Setting up 3dfx Voodoo in DOSBox-X


The 3dfx Voodoo is a 3D accelerator chipset released in late 1996, and sold by various graphic card manufacturers. The original Voodoo 1 adapters need to be used in conjunction with a separate VGA adapter in a pass-through manor.

As these where the early days of 3D acceleration, it uses its own proprietary Glide API which was supported by many DOS and Windows 9x games at the time.

DOSBox-X has support for emulating the 3dfx Voodoo in one of two modes.

  • Low-Level Emulation, emulating the 3dfx Voodoo 1 hardware. This requires a fairly fast PC.

  • High-Level Emulation, where the Glide API calls are passed through to the host OS, where it is then converted to a modern 3D Graphics API.

[voodoo] options

This section will list the available 3dfx Voodoo configuration options that DOSBox-X provides. Unless otherwise noted the options effecting the 3dfx Voodoo emulation are in the [voodoo] section of the DOSBox-X config file.


  • Default value: auto

  • Possible values: auto, false, software, opengl

Enables low-level Voodoo card hardware emulation.

The "auto" option means it will try to use OpenGL if possible, and otherwise fallback to software rendering.


  • Default value: true

  • Possible values: true, false

Enables maximum memory size for the Voodoo card hardware.

If true (default), the memory size will be 12MB (4MB front buffer + 2x4MB texture units). Otherwise, the memory size will be the standard 4MB (2MB front buffer + 1x2MB texture unit).


  • Default value: false

  • Possible values: true, false

Enables high-level Glide API pass-through to the host OS. This requires that the host OS has a Glide API library (or Glide wrapper) installed, and in addition it requires the special GLIDE2X.OVL file provided by DOSBox-X, or for Windows 9x games a specially patched GLIDE2X.DLL.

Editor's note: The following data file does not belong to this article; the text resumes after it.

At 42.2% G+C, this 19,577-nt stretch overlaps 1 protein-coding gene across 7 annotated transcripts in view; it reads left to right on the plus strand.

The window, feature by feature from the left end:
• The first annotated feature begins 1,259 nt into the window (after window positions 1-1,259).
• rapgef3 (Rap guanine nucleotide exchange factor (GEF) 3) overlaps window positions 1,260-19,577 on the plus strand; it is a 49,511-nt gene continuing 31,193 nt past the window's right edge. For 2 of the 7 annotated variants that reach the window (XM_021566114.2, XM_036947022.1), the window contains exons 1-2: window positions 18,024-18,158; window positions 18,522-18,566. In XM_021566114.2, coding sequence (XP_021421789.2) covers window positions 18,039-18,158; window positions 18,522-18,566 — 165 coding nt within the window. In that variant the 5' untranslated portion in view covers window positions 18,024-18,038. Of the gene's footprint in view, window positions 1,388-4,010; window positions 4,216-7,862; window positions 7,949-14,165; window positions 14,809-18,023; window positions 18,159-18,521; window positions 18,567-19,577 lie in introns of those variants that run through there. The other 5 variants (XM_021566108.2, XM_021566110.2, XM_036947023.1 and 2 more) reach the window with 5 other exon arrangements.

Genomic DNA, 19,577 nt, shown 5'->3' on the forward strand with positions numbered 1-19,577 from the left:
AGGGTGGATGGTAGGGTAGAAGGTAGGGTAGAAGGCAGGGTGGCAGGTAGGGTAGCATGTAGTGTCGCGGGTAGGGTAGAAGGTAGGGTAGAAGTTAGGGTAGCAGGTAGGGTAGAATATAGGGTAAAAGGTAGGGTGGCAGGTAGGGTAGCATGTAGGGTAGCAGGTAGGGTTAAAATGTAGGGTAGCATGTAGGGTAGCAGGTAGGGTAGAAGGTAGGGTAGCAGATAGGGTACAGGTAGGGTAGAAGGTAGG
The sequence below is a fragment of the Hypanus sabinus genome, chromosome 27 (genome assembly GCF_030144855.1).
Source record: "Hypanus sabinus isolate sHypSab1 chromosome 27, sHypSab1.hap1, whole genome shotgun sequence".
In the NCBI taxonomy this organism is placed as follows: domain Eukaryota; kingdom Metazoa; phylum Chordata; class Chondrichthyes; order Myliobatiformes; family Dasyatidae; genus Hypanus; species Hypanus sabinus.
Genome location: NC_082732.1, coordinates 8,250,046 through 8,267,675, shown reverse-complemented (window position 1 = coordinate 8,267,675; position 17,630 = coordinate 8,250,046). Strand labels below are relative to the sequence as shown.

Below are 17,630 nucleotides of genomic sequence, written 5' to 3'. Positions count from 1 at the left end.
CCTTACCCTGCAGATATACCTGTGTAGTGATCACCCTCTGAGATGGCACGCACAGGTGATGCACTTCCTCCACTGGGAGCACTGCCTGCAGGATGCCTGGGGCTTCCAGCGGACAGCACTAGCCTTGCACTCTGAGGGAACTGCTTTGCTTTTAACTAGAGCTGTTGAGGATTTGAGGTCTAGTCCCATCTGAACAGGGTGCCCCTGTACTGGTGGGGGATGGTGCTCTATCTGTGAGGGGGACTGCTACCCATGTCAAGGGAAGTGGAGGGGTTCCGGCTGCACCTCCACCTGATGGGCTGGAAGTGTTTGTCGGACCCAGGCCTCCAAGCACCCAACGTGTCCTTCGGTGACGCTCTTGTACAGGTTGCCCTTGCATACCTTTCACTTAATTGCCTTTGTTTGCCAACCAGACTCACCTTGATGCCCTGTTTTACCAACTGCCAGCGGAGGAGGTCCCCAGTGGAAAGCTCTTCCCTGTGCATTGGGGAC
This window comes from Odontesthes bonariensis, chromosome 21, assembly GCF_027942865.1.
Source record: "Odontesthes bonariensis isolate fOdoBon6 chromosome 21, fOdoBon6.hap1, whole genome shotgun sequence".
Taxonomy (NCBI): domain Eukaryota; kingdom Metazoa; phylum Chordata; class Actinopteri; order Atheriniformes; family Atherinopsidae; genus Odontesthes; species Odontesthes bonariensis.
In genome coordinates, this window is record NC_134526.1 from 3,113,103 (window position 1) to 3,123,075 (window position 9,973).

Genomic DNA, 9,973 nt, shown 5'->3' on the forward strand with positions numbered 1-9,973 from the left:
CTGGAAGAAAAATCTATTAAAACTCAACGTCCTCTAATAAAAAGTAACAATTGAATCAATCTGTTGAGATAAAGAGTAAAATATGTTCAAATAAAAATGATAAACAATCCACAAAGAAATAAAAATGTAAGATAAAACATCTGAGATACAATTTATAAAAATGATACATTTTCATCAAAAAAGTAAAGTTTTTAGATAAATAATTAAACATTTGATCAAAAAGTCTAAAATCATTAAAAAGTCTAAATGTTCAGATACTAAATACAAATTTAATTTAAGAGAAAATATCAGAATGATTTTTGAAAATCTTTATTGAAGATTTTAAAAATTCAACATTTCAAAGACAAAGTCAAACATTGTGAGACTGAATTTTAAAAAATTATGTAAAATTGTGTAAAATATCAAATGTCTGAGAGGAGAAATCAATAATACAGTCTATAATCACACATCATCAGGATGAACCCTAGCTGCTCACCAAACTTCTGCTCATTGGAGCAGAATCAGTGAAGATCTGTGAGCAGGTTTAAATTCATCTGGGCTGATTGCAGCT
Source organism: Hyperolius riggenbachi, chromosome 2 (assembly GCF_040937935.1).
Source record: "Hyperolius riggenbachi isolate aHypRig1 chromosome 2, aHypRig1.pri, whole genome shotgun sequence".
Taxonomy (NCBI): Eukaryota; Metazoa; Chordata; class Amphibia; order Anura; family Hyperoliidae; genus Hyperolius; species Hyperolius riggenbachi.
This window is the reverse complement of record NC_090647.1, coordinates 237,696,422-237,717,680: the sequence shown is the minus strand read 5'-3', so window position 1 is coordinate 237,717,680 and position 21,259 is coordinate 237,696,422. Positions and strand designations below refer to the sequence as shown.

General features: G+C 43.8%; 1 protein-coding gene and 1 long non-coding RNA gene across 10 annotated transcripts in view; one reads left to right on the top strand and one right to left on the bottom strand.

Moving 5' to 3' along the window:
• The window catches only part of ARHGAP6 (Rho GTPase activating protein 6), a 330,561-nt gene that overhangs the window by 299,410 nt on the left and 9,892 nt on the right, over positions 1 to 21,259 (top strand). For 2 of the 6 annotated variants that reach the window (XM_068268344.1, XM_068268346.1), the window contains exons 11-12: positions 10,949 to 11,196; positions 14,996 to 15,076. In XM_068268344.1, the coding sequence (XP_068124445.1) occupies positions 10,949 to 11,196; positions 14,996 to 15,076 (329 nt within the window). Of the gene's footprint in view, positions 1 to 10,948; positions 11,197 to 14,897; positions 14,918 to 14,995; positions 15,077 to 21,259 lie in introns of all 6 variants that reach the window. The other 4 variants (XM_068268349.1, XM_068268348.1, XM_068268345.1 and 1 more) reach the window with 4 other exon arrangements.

• Default value: full_noaux

  • Possible values: full, full_noaux, read, read_noaux, write, write_noaux, none

Enable LFB (Line-Fill-Buffer) CPU Cache access for Glide.

OpenGlide does not support locking aux buffer, as such please use _noaux modes.


  • Default value: true

  • Possible values: true, false

Show 3dfx splash screen

This option only applies when using the high-level Glide API emulation. In addition, this is only supported on Windows hosts, and it requires 3dfxSpl2.dll to be installed. It is enough for 3dfxSpl2.dll to be in the same directory as dosbox-x.exe

The CPU type for 3dfxSpl2.dll and DOSBox-X needs to match for this to work. So if you have a x86 32bit 3dfxSpl2.dll, you need to use a x86 32bit dosbox-x.exe.

[cpu] option

ignore undefined msr

  • Default value: false

  • Possible values: true, false

This setting is located in the [cpu] section of the DOSBox-X config file.

Normally the CPU will fire an Invalid Opcode exception in the case of an undefined MSR (Model-specific register).

This option is off by default, enable if using software or drivers that assumes the presence of certain MSR registers without checking. If you are using certain versions of the original 3dfx Glide drivers for MS-DOS you will need to set this to TRUE as 3dfx appears to have coded GLIDE2X.OVL to assume the presence of Pentium Pro/Pentium II MTRR registers.